How to Safely Get Rid of Fleas on Cats and Kittens

Cat Fleas

While it may seem unusual, cats are also susceptible to getting fleas. Most house cats spend their time indoors so aren’t prone to flea infestations as dogs are but they can still get affected if fleas find their way inside homes. This guide will take you through step-by-step the process of getting rid of fleas on your cats and kittens.

Step 1: How to Tell if Your Cat Has Fleas

The first step is to identify all the fleas on your cat or kitten and understand the extent of the infestation problem. It’s important to identify the pests as soon as possible as they aren’t easy to eliminate. Some cat flea infestations can take months to fully get rid of.

There are three things to look out for. The first is to do a careful examination of your cat’s whole body and get rid of the adult fleas that may have already made themselves at home in your cat’s fur. An efficient way to do is to use a flea comb, which are specifically-designed to pick out the fleas and flea eggs that are lodged in your cat’s fur.

The second thing to look out for is your cat’s behavior. They will start to exhibit certain symptoms and signs if they are affected by fleas. These signs include excessive grooming and licking, head shaking, restlessness, fur loss, and red bumps along the body.

The last thing to look out for is your cat’s surrounding environment. Fleas don’t only spend time on cats. They may also be found in warm dark places around the home where they can easily hide until feeding time comes along. This includes the cat’s bedding, the spaces underneath the furniture, and the carpet. Make a note of all the places where you find the fleas. It will be important for later when you need to do regular inspections of your home for checking the flea control progress.

Step 2: Contain the Cat Flea Invasion

Once you have a good understanding of the flea problem, it’s time to contain it. There are a couple of steps that can help you prevent the fleas from spreading all over your home.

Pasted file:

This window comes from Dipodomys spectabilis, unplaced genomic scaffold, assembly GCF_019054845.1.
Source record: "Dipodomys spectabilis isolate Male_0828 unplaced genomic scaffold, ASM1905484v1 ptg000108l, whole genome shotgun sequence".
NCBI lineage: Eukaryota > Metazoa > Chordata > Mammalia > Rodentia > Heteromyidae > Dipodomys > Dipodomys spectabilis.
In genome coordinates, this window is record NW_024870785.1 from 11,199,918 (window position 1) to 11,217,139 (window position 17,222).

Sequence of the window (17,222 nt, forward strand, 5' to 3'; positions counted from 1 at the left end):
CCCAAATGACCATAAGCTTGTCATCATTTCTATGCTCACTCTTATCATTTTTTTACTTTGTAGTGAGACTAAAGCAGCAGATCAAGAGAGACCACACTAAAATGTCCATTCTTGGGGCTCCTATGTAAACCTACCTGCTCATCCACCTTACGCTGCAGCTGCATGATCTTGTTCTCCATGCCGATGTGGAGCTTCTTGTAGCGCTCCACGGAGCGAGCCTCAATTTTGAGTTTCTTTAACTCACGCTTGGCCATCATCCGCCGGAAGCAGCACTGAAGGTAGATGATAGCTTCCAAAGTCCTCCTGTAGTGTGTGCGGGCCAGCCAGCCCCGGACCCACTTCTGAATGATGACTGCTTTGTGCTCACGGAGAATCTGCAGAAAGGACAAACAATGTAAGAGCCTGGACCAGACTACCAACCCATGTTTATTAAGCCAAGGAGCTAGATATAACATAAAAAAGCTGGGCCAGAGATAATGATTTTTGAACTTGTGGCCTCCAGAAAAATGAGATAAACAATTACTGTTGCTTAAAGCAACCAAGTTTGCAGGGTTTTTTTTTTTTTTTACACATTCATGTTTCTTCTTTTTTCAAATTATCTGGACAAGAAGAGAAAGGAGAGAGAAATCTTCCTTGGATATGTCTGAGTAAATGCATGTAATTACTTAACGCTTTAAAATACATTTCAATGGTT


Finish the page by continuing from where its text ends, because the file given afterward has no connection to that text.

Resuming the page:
“Quarantine” Your Cat

Ideally, isolate your cat to one area of the home until the flea problem is fully eliminated. The space should be fairly open with little space for fleas to hide if they decide to jump out of your cat’s fur.

Vacuum Every Inch of Your Home

If you haven’t already been doing so, now is a good time to start vacuuming your home every day. Don’t leave any stones unturned. Make sure you also vacuum the spots that aren’t easy to get to such as the gaps underneath or between furniture.

As an additional step, we would suggest steaming certain parts of your home on a regular basis. The heat from the steam will help eliminate the flea eggs that may be hidden in fabric-based household items like the carpets and rugs.

Step 3: Treating Cats and Kittens with Fleas

Cat flea treatment requires a lot of consistency and patience. As a cat owner, there are two things you can do aside from visiting the vet for consultation. The first step is to regularly use a flea comb (at least once a day) to pick out the fleas and flea eggs.

When using a flea comb, we suggest starting from your cat’s neck and work your way towards the tail. This will prevent fleas from jumping onto your cat’s face as they try to escape. It would also be a good idea to have a bucket of soapy water beside you as you brush your cat’s fur.

Any fleas that get caught by the comb should be immediately killed by dunking the flea comb into the soapy water. You can also pick out the fleas separately and toss them into the water. The soap breaks the surface tension of the water, which will prevent fleas from escaping their watery doom.

In addition to combing your cat regularly, you may also need to give him a flea bath. Cats, however, don’t like to get wet so you may have better luck wiping your cat’s fur with a wet rag in order to kill the fleas. Contact the vet for an assessment of your cat’s health and the risks associated with different flea control methods. The vet will be able to suggest the safest product for your cat based on this assessment.

Step 4: Preventing Future Cat Flea Problems

You have done all you can to get rid of the fleas on your cats. You no longer see any fleas on your cat nor in the surrounding environment. Unfortunately, your job here isn’t done just yet. The most important step to eliminating pests is to prevent them in the first place. Moving forward, you should take a number of preventive measures to keep your cat free of fleas. Here are some suggestions.

Check Your Clothes

Before you step inside your home, do a quick check of your clothes to make sure no fleas have hitched a ride. This is a must-do if you were previously spending time outdoors or if you were spending time in the vicinity of other dogs and cats.

Keep Your House Clean

Unlike other common household pests like roaches and ants, fleas aren’t necessarily attracted by the scent of food and organic debris. That said, you should still keep your house as clean as possible to discourage fleas from getting attracted to your home. As mentioned earlier, we suggest vacuuming your home regularly and washing your cat’s bedding and toys on a regular basis.

Sam at Organic Lesson

is the Founder of Organic Lesson. He started this site to share tips on using natural remedies at home when such options are available.

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